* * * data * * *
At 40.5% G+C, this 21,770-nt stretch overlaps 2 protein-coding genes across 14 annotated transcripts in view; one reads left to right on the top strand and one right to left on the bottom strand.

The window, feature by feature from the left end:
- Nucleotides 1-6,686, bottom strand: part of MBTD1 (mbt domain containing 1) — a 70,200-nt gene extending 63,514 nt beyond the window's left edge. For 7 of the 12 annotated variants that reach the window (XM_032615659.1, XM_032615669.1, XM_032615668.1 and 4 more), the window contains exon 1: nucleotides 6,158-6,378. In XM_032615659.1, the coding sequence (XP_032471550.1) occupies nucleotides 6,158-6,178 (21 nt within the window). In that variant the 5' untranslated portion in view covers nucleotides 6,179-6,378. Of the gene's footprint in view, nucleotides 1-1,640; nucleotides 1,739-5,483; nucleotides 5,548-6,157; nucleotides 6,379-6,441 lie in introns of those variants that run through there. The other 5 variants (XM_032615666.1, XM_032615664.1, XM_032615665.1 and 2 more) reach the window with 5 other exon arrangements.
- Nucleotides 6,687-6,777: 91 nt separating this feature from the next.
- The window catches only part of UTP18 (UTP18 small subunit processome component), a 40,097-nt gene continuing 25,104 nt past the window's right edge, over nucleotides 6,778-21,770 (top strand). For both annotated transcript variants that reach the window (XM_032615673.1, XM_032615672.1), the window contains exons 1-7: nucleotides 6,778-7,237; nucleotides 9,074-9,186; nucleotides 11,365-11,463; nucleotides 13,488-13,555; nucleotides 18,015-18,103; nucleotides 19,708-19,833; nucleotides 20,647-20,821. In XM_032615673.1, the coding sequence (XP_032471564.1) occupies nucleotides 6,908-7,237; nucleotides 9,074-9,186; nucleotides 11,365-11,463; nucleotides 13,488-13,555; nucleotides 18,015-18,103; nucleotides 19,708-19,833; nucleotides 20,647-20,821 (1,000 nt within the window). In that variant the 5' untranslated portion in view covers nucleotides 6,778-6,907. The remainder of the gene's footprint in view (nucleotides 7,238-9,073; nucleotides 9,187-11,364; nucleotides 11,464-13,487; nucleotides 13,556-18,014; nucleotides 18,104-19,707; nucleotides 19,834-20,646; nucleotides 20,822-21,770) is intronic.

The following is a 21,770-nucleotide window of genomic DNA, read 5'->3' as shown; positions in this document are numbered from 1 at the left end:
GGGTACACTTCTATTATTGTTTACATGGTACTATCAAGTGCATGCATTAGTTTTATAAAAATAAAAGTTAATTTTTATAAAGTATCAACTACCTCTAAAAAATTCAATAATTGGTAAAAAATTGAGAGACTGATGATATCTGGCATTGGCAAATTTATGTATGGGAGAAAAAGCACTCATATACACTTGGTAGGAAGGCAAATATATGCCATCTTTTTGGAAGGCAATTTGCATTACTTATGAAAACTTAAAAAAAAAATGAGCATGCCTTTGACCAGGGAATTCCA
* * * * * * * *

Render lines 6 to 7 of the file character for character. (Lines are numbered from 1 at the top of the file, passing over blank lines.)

The following is a 21,770-nucleotide window of genomic DNA, read 5'->3' as shown; positions in this document are numbered from 1 at the left end:
GGGTACACTTCTATTATTGTTTACATGGTACTATCAAGTGCATGCATTAGTTTTATAAAAATAAAAGTTAATTTTTATAAAGTATCAACTACCTCTAAAAAATTCAATAATTGGTAAAAAATTGAGAGACTGATGATATCTGGCATTGGCAAATTTATGTATGGGAGAAAAAGCACTCATATACACTTGGTAGGAAGGCAAATATATGCCATCTTTTTGGAAGGCAATTTGCATTACTTATGAAAACTTAAAAAAAAAATGAGCATGCCTTTGACCAGGGAATTCCA